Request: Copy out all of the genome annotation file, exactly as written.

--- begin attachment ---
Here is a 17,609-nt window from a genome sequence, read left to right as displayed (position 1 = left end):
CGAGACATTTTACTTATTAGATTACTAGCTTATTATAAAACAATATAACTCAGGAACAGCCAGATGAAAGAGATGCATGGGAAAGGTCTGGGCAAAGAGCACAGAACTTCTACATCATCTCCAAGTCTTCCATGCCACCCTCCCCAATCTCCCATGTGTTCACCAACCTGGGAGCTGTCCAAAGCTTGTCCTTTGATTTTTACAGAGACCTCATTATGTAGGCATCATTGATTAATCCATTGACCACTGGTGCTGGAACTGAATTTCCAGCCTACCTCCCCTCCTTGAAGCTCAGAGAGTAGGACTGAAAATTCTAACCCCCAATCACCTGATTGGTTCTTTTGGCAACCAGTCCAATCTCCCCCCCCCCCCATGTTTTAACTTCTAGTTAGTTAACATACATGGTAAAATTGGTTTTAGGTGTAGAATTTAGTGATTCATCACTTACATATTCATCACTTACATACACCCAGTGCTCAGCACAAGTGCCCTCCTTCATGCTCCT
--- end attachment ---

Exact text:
Here is a 17,609-nt window from a genome sequence, read left to right as displayed (position 1 = left end):
CGAGACATTTTACTTATTAGATTACTAGCTTATTATAAAACAATATAACTCAGGAACAGCCAGATGAAAGAGATGCATGGGAAAGGTCTGGGCAAAGAGCACAGAACTTCTACATCATCTCCAAGTCTTCCATGCCACCCTCCCCAATCTCCCATGTGTTCACCAACCTGGGAGCTGTCCAAAGCTTGTCCTTTGATTTTTACAGAGACCTCATTATGTAGGCATCATTGATTAATCCATTGACCACTGGTGCTGGAACTGAATTTCCAGCCTACCTCCCCTCCTTGAAGCTCAGAGAGTAGGACTGAAAATTCTAACCCCCAATCACCTGATTGGTTCTTTTGGCAACCAGTCCAATCTCCCCCCCCCCCCATGTTTTAACTTCTAGTTAGTTAACATACATGGTAAAATTGGTTTTAGGTGTAGAATTTAGTGATTCATCACTTACATATTCATCACTTACATACACCCAGTGCTCAGCACAAGTGCCCTCCTTCATGCTCCT